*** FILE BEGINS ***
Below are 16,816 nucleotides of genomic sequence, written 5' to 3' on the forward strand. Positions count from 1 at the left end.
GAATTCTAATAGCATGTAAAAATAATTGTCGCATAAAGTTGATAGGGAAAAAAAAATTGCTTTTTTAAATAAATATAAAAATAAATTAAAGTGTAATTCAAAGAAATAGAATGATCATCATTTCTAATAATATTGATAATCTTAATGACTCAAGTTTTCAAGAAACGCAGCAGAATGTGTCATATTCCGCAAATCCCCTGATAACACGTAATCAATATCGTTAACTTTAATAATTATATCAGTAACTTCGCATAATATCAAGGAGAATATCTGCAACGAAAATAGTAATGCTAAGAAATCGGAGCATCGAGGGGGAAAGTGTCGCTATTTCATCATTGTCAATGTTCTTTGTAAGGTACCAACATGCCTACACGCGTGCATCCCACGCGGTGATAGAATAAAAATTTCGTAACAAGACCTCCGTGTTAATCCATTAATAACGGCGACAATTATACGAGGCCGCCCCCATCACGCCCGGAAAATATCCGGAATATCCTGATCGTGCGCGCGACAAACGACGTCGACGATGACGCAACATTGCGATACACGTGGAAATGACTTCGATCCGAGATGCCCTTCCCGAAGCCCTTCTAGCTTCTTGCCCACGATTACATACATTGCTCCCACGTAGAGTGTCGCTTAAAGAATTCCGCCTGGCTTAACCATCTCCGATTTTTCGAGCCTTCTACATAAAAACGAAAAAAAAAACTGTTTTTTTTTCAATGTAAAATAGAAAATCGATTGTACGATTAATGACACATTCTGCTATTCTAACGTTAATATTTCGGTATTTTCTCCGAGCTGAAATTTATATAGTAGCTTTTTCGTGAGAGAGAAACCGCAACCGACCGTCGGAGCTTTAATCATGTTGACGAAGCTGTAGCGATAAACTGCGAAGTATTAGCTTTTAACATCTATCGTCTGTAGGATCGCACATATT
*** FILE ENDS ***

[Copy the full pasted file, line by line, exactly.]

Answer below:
Below are 16,816 nucleotides of genomic sequence, written 5' to 3' on the forward strand. Positions count from 1 at the left end.
GAATTCTAATAGCATGTAAAAATAATTGTCGCATAAAGTTGATAGGGAAAAAAAAATTGCTTTTTTAAATAAATATAAAAATAAATTAAAGTGTAATTCAAAGAAATAGAATGATCATCATTTCTAATAATATTGATAATCTTAATGACTCAAGTTTTCAAGAAACGCAGCAGAATGTGTCATATTCCGCAAATCCCCTGATAACACGTAATCAATATCGTTAACTTTAATAATTATATCAGTAACTTCGCATAATATCAAGGAGAATATCTGCAACGAAAATAGTAATGCTAAGAAATCGGAGCATCGAGGGGGAAAGTGTCGCTATTTCATCATTGTCAATGTTCTTTGTAAGGTACCAACATGCCTACACGCGTGCATCCCACGCGGTGATAGAATAAAAATTTCGTAACAAGACCTCCGTGTTAATCCATTAATAACGGCGACAATTATACGAGGCCGCCCCCATCACGCCCGGAAAATATCCGGAATATCCTGATCGTGCGCGCGACAAACGACGTCGACGATGACGCAACATTGCGATACACGTGGAAATGACTTCGATCCGAGATGCCCTTCCCGAAGCCCTTCTAGCTTCTTGCCCACGATTACATACATTGCTCCCACGTAGAGTGTCGCTTAAAGAATTCCGCCTGGCTTAACCATCTCCGATTTTTCGAGCCTTCTACATAAAAACGAAAAAAAAAACTGTTTTTTTTTCAATGTAAAATAGAAAATCGATTGTACGATTAATGACACATTCTGCTATTCTAACGTTAATATTTCGGTATTTTCTCCGAGCTGAAATTTATATAGTAGCTTTTTCGTGAGAGAGAAACCGCAACCGACCGTCGGAGCTTTAATCATGTTGACGAAGCTGTAGCGATAAACTGCGAAGTATTAGCTTTTAACATCTATCGTCTGTAGGATCGCACATATT